Historical population
Census Pop.
1820 5,726
1830 7,222 26.1%
1840 10,006 38.5%
1850 13,944 39.4%
1860 3,122 −77.6%
1870 4,009 28.4%
1880 4,628 15.4%
1890 4,782 3.3%
1900 6,820 42.6%
1910 8,626 26.5%
1920 10,519 21.9%
1930 12,707 20.8%
1940 14,495 14.1%
1950 19,984 37.9%
1960 32,164 60.9%
1970 41,087 27.7%
1980 39,549 −3.7%
1990 40,143 1.5%
2000 42,777 6.6%
2010 43,341 1.3%
Est. 2014 44,640 [3] 3.0%
U.S. Decennial Census[4]

As of the census[5] of 2000, there were 42,777 people, 14,605 households, and 10,121 families residing in the town. The population density was 1,487.5 people per square mile (574.3/km²). There were 15,132 housing units at an average density of 526.2 per square mile (203.1/km²). The racial makeup of the town was 63.01% White, 38.07% Black or African American, 0.14% Native American, 5.13% Asian, 0.02% Pacific Islander, 1.62% from other races, and 2.00% from two or more races. Hispanic or Latino of any race were 5.27% of the population. These groups enrich the area's biocultural diversity, as is manifested in the neighborhoods and local ethnic markets.[6]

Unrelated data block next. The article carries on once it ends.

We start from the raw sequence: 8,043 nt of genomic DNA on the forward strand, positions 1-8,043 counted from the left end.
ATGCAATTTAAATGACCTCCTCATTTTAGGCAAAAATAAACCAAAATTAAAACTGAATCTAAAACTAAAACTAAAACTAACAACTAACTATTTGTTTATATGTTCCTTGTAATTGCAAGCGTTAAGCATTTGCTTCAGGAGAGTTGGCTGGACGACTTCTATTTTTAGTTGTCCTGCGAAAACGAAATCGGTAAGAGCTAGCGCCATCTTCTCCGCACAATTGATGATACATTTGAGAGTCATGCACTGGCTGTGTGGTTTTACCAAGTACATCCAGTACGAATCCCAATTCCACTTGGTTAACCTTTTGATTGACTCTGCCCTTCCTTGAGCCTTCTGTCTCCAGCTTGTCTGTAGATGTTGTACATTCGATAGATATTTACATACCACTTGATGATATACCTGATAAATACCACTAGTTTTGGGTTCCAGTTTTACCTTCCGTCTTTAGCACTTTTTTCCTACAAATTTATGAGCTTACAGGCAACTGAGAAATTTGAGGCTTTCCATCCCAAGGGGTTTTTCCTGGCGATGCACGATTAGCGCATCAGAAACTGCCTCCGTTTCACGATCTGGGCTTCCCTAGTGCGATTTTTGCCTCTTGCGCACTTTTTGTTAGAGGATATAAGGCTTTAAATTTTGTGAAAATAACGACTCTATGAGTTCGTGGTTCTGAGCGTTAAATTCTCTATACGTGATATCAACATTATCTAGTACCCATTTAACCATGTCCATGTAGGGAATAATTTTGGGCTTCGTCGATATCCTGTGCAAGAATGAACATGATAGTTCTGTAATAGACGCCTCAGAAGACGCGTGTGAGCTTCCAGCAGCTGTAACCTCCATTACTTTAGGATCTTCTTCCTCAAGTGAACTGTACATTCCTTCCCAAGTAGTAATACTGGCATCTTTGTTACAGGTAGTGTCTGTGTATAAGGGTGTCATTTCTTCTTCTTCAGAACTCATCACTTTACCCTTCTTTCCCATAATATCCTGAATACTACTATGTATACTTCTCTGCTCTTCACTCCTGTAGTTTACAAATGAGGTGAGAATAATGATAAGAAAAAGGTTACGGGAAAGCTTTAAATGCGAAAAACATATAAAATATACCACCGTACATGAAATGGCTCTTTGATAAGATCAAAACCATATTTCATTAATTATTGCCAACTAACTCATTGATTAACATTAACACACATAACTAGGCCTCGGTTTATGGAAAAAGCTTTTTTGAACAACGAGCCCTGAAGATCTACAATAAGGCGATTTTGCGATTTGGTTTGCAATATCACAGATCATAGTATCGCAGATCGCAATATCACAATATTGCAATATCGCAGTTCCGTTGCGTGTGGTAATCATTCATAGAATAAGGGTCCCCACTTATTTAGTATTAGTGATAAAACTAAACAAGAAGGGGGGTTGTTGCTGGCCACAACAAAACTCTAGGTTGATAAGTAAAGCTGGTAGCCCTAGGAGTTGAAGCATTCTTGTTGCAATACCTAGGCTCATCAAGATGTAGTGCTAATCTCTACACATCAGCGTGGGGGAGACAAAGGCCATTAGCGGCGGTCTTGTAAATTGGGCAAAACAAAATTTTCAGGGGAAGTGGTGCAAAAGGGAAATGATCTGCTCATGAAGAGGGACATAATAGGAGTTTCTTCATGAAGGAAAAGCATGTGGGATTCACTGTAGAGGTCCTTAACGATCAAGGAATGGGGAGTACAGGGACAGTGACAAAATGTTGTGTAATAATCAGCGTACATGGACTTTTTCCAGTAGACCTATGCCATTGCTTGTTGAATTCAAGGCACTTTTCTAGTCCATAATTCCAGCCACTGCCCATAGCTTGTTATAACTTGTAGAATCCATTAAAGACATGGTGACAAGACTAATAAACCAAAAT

There were 14,605 households out of which 32.9% had children under the age of 18 living with them, 55.8% were married couples living together, 9.6% had a female householder with no husband present, and 30.7% were non-families. 25.0% of all households were made up of individuals and 9.6% had someone living alone who was 65 years of age or older. The average household size was 2.57 and the average family size was 3.10.